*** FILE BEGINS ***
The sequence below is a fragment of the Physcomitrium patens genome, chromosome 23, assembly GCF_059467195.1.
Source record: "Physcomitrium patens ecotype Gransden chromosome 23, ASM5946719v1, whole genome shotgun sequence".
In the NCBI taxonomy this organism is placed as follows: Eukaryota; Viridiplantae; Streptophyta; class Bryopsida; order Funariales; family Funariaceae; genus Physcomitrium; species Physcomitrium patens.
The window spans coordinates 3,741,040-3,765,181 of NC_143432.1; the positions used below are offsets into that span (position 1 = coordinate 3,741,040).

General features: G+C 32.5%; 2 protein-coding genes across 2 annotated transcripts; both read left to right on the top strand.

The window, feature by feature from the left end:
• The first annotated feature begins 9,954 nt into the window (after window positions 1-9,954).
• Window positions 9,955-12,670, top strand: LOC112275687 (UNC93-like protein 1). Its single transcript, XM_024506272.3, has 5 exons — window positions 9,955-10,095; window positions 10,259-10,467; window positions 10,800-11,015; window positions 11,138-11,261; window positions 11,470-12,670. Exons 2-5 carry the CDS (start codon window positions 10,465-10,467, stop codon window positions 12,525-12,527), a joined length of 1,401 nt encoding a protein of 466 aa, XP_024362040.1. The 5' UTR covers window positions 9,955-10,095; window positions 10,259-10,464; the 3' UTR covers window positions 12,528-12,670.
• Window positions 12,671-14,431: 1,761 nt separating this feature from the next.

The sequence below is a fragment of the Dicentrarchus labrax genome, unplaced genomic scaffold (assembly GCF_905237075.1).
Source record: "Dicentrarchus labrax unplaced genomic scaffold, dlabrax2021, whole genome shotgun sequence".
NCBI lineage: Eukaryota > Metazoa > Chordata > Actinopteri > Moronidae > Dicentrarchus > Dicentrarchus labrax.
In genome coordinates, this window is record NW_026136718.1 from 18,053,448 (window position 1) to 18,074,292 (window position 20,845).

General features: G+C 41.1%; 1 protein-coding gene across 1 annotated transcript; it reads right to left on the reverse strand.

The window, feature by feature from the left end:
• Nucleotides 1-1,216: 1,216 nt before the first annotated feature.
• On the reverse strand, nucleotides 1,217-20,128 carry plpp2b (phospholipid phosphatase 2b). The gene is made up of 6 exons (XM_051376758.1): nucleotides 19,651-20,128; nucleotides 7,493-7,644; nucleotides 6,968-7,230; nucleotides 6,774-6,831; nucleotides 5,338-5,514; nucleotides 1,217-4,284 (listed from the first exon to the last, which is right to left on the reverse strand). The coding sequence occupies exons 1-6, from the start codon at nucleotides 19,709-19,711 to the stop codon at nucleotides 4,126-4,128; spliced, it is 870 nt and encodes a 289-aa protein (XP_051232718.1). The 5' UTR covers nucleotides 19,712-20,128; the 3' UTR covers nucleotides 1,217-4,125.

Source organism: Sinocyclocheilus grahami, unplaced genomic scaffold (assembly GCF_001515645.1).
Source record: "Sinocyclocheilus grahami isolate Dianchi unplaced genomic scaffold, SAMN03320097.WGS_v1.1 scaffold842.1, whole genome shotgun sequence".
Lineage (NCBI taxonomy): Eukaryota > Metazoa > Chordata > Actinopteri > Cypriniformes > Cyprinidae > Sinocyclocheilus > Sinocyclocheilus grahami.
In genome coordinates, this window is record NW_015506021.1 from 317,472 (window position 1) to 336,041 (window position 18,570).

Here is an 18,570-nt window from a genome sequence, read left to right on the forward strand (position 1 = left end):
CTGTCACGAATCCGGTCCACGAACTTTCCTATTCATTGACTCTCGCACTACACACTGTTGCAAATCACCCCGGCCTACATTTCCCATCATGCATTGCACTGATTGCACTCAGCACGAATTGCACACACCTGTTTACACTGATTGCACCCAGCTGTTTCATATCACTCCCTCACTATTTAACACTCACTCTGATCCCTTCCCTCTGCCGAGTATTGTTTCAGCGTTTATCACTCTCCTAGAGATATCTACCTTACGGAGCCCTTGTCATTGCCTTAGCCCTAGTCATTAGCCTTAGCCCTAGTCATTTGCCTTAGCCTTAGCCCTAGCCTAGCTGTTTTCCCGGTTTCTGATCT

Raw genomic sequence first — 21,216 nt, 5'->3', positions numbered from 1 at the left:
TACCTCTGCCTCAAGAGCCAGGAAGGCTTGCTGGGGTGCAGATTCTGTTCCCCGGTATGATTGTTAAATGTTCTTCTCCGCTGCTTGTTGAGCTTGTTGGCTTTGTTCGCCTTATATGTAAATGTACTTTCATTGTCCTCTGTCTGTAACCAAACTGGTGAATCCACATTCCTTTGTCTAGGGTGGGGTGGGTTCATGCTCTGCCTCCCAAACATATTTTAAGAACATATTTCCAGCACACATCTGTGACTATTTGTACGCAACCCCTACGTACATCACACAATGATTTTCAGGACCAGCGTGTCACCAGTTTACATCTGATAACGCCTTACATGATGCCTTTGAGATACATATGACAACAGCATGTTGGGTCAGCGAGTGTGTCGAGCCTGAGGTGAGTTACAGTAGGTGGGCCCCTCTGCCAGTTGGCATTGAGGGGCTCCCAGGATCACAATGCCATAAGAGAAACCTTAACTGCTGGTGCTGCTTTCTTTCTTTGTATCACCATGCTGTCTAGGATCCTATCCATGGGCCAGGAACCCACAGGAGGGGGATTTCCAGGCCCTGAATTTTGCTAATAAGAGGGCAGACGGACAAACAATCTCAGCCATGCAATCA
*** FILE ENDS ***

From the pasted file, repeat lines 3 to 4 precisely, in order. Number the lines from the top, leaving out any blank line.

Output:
In the NCBI taxonomy this organism is placed as follows: Eukaryota; Viridiplantae; Streptophyta; class Bryopsida; order Funariales; family Funariaceae; genus Physcomitrium; species Physcomitrium patens.
The window spans coordinates 3,741,040-3,765,181 of NC_143432.1; the positions used below are offsets into that span (position 1 = coordinate 3,741,040).